God in a Box and Gulch: A Lesbian Western | Performing Arts Review | Chicago Reader

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God in a Box and Gulch: A Lesbian Western


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GOD IN A BOX AND GULCH: A Lesbian Western, Annoyance Theatre. For over a decade the Annoyance, with its crude brand of scatological humor, has invited audiences to revel in the boundlessness of human stupidity. Perhaps that's why God in a Box, which offers an equally entertaining and edifying type of escapism, is such a refreshing surprise. This two-man show developed through improvisation revolves around a hack film actor and a popular cartoonist. The government has placed a ban on individual creativity, and both men are struggling to locate the wellspring of the creative impulse.

Dick Costolo slips effortlessly in and out of over a dozen parts, including a series of Hollywood agents, the leader of an underground resistance movement, and an affected Scottish narrator. In the two straight-man roles, Mark Sutton has less opportunity to showcase his range, but there's a remarkable synchronicity between his restrained, deadpan delivery and Costolo's more frenetic performance. Gleeful pop-culture references and carefully constructed analogies provide some incisive moments; even more clever is the play's deconstruction of theater, reflected in Sutton's hilarious explanations of monologues and narrators. God in a Box has its share of dense moments, but for the most part it's well crafted, intelligent, and wickedly funny.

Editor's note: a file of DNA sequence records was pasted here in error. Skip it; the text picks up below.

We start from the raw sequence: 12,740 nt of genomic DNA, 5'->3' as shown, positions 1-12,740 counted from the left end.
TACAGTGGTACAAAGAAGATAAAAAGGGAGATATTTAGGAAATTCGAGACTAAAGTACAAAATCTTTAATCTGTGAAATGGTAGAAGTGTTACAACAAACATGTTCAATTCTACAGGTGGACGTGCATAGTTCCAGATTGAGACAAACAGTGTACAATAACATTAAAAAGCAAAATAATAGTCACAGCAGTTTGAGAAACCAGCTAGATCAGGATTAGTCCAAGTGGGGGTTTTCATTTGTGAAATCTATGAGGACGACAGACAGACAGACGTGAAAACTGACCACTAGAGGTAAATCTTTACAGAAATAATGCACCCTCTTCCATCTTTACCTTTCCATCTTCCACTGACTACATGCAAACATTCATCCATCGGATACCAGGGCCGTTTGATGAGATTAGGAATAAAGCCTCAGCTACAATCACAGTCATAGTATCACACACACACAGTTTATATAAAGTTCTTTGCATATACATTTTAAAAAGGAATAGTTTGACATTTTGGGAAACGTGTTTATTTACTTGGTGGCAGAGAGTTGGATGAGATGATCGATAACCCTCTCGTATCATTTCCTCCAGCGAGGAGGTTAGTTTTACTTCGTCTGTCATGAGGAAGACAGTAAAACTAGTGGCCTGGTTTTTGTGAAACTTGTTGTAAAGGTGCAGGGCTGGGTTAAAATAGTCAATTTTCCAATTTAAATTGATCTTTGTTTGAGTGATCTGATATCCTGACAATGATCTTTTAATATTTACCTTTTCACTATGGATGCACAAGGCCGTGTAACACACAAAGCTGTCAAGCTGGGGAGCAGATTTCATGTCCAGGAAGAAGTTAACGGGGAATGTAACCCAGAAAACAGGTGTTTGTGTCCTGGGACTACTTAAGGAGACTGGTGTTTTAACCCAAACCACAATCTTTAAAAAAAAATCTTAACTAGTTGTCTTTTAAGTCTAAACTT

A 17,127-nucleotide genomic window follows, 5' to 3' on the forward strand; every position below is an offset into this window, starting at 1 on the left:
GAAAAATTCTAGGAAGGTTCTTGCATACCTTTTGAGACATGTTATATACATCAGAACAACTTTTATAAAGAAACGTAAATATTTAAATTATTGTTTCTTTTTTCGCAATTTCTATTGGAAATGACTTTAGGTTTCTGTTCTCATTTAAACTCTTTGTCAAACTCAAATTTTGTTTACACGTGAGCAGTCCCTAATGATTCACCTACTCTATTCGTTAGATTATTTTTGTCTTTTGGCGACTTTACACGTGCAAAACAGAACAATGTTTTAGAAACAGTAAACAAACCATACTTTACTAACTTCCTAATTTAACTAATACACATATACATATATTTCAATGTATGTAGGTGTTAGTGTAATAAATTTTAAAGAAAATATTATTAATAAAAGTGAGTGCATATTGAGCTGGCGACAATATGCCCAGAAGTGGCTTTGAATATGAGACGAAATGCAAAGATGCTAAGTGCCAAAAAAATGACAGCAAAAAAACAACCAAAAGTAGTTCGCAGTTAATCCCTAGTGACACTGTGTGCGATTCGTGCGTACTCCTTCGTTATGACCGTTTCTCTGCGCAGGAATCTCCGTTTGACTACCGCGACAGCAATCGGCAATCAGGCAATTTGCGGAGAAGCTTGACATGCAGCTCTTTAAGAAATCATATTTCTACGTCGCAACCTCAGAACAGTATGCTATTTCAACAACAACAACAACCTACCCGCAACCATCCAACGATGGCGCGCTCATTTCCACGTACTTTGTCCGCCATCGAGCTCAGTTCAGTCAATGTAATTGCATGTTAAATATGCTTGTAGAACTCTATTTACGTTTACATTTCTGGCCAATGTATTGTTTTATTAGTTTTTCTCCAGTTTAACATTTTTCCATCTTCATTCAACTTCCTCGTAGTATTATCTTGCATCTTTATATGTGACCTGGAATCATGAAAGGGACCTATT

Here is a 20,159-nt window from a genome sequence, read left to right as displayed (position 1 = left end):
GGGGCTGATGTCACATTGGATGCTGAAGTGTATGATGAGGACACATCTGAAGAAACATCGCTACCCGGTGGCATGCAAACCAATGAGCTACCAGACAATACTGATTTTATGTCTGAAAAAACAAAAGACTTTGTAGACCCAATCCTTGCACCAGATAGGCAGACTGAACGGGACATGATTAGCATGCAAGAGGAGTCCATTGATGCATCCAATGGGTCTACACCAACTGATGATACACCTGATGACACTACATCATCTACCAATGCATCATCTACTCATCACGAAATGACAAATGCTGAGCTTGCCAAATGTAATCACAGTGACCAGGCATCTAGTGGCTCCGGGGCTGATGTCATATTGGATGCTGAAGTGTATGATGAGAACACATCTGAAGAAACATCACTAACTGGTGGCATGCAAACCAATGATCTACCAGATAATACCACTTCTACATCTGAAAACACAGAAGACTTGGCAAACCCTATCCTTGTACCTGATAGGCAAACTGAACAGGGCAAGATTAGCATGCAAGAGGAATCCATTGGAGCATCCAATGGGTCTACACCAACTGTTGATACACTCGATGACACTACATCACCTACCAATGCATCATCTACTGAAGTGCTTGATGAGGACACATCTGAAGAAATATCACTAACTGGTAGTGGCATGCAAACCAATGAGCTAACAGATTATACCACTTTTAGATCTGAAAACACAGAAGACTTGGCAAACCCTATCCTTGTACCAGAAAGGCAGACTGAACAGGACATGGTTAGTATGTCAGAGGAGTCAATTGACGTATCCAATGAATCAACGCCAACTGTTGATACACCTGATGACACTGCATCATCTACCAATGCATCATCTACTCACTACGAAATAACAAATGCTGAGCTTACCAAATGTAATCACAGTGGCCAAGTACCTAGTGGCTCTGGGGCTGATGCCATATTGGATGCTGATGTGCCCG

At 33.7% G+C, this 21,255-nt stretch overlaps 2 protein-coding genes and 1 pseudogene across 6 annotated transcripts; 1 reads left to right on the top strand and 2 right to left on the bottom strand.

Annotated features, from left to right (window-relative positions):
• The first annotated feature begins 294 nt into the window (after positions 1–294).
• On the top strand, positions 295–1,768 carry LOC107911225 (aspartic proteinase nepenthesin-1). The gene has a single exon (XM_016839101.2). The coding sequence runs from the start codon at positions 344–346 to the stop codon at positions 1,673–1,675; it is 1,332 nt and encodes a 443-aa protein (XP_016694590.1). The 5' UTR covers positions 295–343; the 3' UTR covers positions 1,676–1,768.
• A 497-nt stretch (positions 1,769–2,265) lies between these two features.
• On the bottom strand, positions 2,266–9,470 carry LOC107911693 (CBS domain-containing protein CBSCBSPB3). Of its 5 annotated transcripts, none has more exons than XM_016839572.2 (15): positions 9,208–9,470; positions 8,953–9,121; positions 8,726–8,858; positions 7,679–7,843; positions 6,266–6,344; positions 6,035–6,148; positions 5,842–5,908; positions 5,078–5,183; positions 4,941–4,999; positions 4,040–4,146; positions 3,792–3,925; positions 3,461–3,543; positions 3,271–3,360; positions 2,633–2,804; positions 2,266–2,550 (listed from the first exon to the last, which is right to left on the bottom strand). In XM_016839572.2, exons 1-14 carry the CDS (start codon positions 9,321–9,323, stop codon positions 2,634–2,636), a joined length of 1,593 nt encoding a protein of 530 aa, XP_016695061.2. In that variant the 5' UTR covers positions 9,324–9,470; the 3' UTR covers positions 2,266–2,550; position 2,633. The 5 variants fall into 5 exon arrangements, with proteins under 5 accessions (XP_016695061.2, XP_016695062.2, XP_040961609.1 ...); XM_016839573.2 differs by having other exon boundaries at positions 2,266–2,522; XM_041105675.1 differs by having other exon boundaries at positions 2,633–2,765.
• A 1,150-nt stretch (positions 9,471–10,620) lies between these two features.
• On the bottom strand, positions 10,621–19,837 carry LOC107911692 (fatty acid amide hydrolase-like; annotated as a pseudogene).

Gulch: A Lesbian Western, on the other hand, sinks to the nadir of comedy. Set in the frontier town of Hairy Gulch, this vacuous parody follows the adventures of Catfish Annie and a motley crew of oversexed lesbians. Jed Resnik does a fine job as a Mexican outlaw who disguises himself as a preacher, but the rest of the cast give overcooked, horribly campy performances.

Given the mind-numbing script, that's no surprise. One character mistakes a mason jar of horse urine for white wine and drinks it. Another tries to fend off his erections with frequent trips to the bathroom. Two-thirds of the jokes involve graphic references to oral sex; the other third consists of venomous attacks on everyone from homosexuals to the handicapped. Unless you want an emetic, there's nothing even vaguely redeeming about this putrid piece of tripe.

--Nick Green

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